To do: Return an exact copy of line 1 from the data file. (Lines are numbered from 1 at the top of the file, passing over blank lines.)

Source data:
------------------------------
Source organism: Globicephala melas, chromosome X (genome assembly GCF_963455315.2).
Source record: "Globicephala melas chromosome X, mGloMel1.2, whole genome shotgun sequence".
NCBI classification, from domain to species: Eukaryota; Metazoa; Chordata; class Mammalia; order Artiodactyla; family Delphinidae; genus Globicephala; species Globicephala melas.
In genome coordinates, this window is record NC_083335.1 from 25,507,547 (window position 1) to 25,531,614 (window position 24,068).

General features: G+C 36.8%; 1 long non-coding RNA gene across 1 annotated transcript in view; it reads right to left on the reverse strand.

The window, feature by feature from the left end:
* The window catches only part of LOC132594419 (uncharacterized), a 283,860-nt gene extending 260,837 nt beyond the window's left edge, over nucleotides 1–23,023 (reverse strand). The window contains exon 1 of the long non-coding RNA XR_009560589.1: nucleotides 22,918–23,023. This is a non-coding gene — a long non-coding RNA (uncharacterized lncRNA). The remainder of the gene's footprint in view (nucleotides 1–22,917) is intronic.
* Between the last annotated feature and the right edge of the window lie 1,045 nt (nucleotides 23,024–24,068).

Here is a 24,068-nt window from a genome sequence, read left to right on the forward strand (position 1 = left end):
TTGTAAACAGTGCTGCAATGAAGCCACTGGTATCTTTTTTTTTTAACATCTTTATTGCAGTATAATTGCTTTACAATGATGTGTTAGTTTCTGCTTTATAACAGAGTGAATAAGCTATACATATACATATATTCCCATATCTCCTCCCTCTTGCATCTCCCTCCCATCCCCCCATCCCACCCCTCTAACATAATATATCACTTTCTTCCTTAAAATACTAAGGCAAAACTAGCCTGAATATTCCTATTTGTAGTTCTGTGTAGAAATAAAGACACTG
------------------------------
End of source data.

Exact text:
Source organism: Globicephala melas, chromosome X (genome assembly GCF_963455315.2).